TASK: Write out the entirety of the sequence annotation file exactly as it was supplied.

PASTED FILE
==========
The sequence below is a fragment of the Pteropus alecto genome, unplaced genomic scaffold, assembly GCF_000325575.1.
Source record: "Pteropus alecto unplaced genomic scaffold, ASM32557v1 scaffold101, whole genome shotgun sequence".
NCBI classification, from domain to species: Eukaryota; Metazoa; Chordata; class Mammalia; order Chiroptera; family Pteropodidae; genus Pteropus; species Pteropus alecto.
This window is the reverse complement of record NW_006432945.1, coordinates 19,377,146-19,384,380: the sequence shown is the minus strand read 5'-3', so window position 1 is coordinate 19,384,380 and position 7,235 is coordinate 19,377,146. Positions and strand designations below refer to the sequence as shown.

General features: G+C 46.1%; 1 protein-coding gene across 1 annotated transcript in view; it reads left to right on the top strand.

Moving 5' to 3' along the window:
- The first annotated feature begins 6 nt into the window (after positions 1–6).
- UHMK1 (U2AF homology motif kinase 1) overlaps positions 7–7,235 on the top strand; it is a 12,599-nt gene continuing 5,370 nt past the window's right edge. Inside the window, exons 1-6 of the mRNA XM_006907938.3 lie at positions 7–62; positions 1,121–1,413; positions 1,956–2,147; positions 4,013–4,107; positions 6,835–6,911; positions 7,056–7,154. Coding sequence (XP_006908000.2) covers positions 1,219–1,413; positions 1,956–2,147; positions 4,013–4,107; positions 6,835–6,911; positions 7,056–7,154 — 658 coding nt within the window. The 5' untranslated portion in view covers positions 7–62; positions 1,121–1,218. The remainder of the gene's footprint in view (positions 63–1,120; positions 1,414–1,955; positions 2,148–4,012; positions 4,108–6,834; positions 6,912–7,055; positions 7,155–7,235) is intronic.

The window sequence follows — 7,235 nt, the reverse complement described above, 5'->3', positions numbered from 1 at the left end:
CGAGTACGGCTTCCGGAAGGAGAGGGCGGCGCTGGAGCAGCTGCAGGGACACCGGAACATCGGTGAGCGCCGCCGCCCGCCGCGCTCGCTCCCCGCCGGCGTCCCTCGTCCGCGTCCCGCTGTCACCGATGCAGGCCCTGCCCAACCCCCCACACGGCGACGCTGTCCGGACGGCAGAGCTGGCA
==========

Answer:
The sequence below is a fragment of the Pteropus alecto genome, unplaced genomic scaffold, assembly GCF_000325575.1.
Source record: "Pteropus alecto unplaced genomic scaffold, ASM32557v1 scaffold101, whole genome shotgun sequence".
NCBI classification, from domain to species: Eukaryota; Metazoa; Chordata; class Mammalia; order Chiroptera; family Pteropodidae; genus Pteropus; species Pteropus alecto.
This window is the reverse complement of record NW_006432945.1, coordinates 19,377,146-19,384,380: the sequence shown is the minus strand read 5'-3', so window position 1 is coordinate 19,384,380 and position 7,235 is coordinate 19,377,146. Positions and strand designations below refer to the sequence as shown.

General features: G+C 46.1%; 1 protein-coding gene across 1 annotated transcript in view; it reads left to right on the top strand.

Moving 5' to 3' along the window:
- The first annotated feature begins 6 nt into the window (after positions 1–6).
- UHMK1 (U2AF homology motif kinase 1) overlaps positions 7–7,235 on the top strand; it is a 12,599-nt gene continuing 5,370 nt past the window's right edge. Inside the window, exons 1-6 of the mRNA XM_006907938.3 lie at positions 7–62; positions 1,121–1,413; positions 1,956–2,147; positions 4,013–4,107; positions 6,835–6,911; positions 7,056–7,154. Coding sequence (XP_006908000.2) covers positions 1,219–1,413; positions 1,956–2,147; positions 4,013–4,107; positions 6,835–6,911; positions 7,056–7,154 — 658 coding nt within the window. The 5' untranslated portion in view covers positions 7–62; positions 1,121–1,218. The remainder of the gene's footprint in view (positions 63–1,120; positions 1,414–1,955; positions 2,148–4,012; positions 4,108–6,834; positions 6,912–7,055; positions 7,155–7,235) is intronic.

The window sequence follows — 7,235 nt, the reverse complement described above, 5'->3', positions numbered from 1 at the left end:
CGAGTACGGCTTCCGGAAGGAGAGGGCGGCGCTGGAGCAGCTGCAGGGACACCGGAACATCGGTGAGCGCCGCCGCCCGCCGCGCTCGCTCCCCGCCGGCGTCCCTCGTCCGCGTCCCGCTGTCACCGATGCAGGCCCTGCCCAACCCCCCACACGGCGACGCTGTCCGGACGGCAGAGCTGGCA